Bird list growing at Tri-County State Park
You know a place is serious about birds—and about attracting birders—when it publishes its own bird checklist. So it is with Tri-County State Park in Bartlett, which I visited for the first time on Sept. 4.
I’m embarrassed that it took me so long to get there. The 500-acre preserve—parts of which are in Cook, DuPage and Kane Counties—opened to the public in April 2003. Since then I’d heard good things about Tri-County, including some very promising bird reports. One that stands out is a field trip last April when birders spotted more than 50 Wilson’s snipe. Talk about a successful snipe hunt!
Tri-County is unique for being a joint venture between the Forest Preserve District of DuPage County and the Illinois Department of Natural Resources. The Forest Preserve District manages the park and conducts environmental education programs on the grounds and in the impressive new visitor center.
Kevin Luby, one of several naturalists on staff, is Tri-County’s resident bird expert. He told me that nearly 100 species have been seen at the park since record keeping began in June 2003. Notable species sighted this year include bald eagle, osprey, sandhill crane, northern shrike, orchard oriole, yellow-headed blackbird, sedge wren and dickcissel. Among the park’s known breeding birds are wood duck, American woodcock, sora rail and Wilson’s snipe.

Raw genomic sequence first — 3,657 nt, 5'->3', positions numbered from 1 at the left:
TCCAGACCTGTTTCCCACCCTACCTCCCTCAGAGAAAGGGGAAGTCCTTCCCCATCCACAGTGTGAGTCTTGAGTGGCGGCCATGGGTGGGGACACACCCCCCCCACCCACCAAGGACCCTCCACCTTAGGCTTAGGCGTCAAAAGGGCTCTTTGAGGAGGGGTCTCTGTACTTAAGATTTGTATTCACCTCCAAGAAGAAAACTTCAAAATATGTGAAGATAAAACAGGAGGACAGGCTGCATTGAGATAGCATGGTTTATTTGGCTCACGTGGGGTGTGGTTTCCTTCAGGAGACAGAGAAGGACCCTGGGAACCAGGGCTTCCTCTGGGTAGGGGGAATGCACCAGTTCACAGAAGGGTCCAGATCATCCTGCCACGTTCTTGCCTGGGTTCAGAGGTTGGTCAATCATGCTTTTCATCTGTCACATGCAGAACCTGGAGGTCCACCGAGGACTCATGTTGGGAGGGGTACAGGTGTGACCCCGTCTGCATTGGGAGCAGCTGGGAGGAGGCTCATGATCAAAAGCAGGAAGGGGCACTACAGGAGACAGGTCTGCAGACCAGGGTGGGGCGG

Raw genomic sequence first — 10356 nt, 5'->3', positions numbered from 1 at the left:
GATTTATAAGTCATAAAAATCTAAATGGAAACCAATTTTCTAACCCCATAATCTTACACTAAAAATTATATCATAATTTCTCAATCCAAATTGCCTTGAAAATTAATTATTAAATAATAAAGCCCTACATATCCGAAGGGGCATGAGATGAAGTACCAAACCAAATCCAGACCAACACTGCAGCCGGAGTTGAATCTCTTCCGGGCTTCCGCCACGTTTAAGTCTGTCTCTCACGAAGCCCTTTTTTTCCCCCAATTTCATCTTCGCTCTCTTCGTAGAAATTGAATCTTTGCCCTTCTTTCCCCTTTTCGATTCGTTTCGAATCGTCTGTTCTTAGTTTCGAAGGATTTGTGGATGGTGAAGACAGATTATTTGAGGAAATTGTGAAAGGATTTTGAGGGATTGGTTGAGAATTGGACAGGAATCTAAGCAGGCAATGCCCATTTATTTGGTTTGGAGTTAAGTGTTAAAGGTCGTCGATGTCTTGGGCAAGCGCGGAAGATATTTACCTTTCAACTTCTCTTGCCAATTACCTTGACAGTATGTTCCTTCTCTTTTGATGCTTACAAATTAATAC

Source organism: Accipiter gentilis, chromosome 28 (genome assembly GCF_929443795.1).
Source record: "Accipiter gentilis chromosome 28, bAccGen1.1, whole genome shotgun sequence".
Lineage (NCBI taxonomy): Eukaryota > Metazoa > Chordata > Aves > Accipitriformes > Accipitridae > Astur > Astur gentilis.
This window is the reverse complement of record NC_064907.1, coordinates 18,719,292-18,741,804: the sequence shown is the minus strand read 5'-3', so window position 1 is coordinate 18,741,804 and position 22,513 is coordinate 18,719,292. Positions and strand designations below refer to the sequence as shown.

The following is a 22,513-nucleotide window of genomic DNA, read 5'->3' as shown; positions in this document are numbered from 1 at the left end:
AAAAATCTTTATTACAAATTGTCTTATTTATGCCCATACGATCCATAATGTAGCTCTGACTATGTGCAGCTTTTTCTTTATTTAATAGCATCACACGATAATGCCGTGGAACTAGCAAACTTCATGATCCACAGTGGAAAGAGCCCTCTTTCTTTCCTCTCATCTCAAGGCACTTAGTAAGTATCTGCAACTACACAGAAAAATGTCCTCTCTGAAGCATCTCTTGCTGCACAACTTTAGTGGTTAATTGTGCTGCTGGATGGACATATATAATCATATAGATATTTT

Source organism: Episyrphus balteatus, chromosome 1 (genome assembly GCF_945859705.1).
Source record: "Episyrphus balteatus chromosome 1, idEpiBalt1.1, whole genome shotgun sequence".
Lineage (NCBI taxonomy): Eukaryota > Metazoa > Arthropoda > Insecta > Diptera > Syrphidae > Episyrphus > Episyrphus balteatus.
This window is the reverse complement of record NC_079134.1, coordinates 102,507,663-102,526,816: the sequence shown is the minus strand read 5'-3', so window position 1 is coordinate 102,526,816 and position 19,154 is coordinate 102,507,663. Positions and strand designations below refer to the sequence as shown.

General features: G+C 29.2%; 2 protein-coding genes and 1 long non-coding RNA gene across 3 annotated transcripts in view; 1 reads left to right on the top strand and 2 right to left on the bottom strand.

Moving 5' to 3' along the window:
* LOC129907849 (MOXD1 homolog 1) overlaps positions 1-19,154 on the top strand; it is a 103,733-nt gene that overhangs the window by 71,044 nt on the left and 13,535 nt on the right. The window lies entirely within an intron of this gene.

In August, birders discovered a common moorhen with four chicks in the wetland just north of the Indigo Trail loop—an excellent find for this area. A couple of those chicks were seen again when I toured Tri-County with the DuPage Birding Club. I was not among the lucky observers, but it was still a great morning. A highlight for me was learning the gurgling song of the marsh wren and then enjoying great looks of the bird at close range.
As a birding venue, Tri-County is very good and will only get better. The park offers five miles of easy-to-walk trails that showcase a nice variety of avian habitats. Native prairie and wetland restoration projects on the former farm fields will produce great benefits for migrating and breeding birds in the coming years. Displays in the visitor center explain the remarkable transformation that is taking place due to the Forest Preserve District’s efforts.
Currently, Luby says, most of Tri-County’s birds are seen in the marsh areas or in shrubby patches along Brewster Creek. For birders who want the “most bang for their buck,” he recommends the short Indigo Trail. He also likes the bridge between the Indigo and Bluestem Trails for spotting warblers and vireos in the spring. Pick up a map (and a bird list) at the visitor center.
Luby will lead bird walks beginning at 8:30 a.m. on Oct. 12 and Nov. 9. The walks are free but advance sign-up is required—call (847) 429-4670. The entrance to Tri-County is on the north side of Stearns Road, west of Route 59.
Reiter is a Glen Ellyn, Illinois, resident who became hooked on birding about 10 years ago. He can be reached at firstname.lastname@example.org.
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